Five storylines to watch down stretch of NBA season


While we instinctively call the rest of the NBA season the All-Star break, when in reality it’s around 23-25 games for teams and is more like turning for home and the stretch run of a horse race. This is when the best separate themselves from the pack and the tough questions are answered.

What questions are we watching most closely? Here are five NBA storylines to watch over the final couple of months of the season.

1) In wide-open NBA, which teams hit stride heading into playoffs?

“I think historically, or at least since I’ve been in the league, right, the team that has kind of clicked in this last stretch, has kind of peaked and played their best of the season going into the playoffs usually is the team that wins it all.”

That was Jayson Tatum, speaking just after he dropped 55 points in an otherwise unwatchable All-Star Game. While his sentiment is not universally true, it was last season when Tatum’s Celtics went 26-6 down the stretch and then carried that momentum over to a Finals run. The stretch run does matter this season, where nobody in the West has separated themselves. Trades are in the books, the buyout market is largely finished, rosters are set — now which ones of these teams come together? And who stays healthy?

Out West, can the Warriors get Stephen Curry back, flip the switch and look like a contender? Can Phoenix get Kevin Durant healthy and have enough time to build championship chemistry? Is Denver — finally with Jamal Murray and Michael Porter Jr. healthy around Nikola Jokić — ready to make good on the promise of that roster? What about the Grizzlies? Can the Clippers fit all their pieces together?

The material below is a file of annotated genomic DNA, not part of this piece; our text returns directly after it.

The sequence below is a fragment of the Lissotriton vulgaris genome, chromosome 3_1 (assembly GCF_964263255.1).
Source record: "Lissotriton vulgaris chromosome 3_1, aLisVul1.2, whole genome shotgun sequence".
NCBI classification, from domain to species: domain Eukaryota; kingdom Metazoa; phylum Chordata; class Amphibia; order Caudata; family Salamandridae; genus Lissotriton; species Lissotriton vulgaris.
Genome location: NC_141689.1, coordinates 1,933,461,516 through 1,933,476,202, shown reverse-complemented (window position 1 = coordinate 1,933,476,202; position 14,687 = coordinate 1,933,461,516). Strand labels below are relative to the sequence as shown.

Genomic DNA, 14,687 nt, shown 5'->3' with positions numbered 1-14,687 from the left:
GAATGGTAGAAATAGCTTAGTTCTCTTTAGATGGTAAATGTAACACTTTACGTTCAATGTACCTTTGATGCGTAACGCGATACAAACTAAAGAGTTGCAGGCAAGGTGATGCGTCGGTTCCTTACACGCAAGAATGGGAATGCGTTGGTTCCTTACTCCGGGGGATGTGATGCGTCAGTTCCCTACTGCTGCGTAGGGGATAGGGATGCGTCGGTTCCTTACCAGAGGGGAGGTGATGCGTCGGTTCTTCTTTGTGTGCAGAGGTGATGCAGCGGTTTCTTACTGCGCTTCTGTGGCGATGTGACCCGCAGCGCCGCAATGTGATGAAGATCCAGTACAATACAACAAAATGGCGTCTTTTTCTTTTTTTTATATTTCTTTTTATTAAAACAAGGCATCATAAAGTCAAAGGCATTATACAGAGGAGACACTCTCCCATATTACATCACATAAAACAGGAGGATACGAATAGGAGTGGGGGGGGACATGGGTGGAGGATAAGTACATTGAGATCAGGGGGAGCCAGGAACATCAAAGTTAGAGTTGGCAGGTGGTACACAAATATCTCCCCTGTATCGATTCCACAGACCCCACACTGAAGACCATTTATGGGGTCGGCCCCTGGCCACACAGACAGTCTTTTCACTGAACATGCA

The East is a little clearer, but who is better between Boston and Milwaukee down the stretch? And is Philadelphia ready to make it a big three in the East?

We’ll get a better sense of those answers between now and the last week or so before the playoffs (when teams start resting players to have them fresh for the postseason).

2) Is Jokić going to win a third-straight MVP?

Going into the season, when asked about the chances of Nikola Jokić winning a third-straight MVP, I said it would be a long shot because of the weight of history. He was going to have to blow away the field. What has he done? Lead the Nuggets to the best record in the West while averaging a triple-double of 24.7 points, 11.5 rebounds and 10.1 assists a game, shooting 63.2% overall and 39.1% on 3-pointers.

That hasn’t completely blown away a deep field, but it has him leading the race heading into the turn for home. He has been good enough to win, and while the argument against him starts with “what has he done in the playoffs” that is moot — this is a regular-season award. There already is a Finals MVP, the two are not linked.